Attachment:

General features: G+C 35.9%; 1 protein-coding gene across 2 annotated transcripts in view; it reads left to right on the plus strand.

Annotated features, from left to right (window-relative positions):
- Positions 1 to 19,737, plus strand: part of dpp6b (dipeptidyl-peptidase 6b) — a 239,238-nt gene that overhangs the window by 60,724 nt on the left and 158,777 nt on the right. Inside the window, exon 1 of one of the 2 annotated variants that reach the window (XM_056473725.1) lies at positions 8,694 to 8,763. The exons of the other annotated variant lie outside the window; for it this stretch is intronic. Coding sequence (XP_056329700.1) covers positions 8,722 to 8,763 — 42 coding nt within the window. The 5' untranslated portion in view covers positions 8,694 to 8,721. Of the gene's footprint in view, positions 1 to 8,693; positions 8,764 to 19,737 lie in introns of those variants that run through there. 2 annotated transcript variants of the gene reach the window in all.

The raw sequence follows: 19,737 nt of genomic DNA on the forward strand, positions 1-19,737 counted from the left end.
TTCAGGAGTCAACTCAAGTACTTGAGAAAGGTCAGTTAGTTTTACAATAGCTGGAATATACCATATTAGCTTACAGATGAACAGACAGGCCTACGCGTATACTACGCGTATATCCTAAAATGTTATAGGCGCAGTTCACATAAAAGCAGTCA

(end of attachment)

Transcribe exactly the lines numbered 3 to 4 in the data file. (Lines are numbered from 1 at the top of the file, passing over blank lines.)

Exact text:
- Positions 1 to 19,737, plus strand: part of dpp6b (dipeptidyl-peptidase 6b) — a 239,238-nt gene that overhangs the window by 60,724 nt on the left and 158,777 nt on the right. Inside the window, exon 1 of one of the 2 annotated variants that reach the window (XM_056473725.1) lies at positions 8,694 to 8,763. The exons of the other annotated variant lie outside the window; for it this stretch is intronic. Coding sequence (XP_056329700.1) covers positions 8,722 to 8,763 — 42 coding nt within the window. The 5' untranslated portion in view covers positions 8,694 to 8,721. Of the gene's footprint in view, positions 1 to 8,693; positions 8,764 to 19,737 lie in introns of those variants that run through there. 2 annotated transcript variants of the gene reach the window in all.

The raw sequence follows: 19,737 nt of genomic DNA on the forward strand, positions 1-19,737 counted from the left end.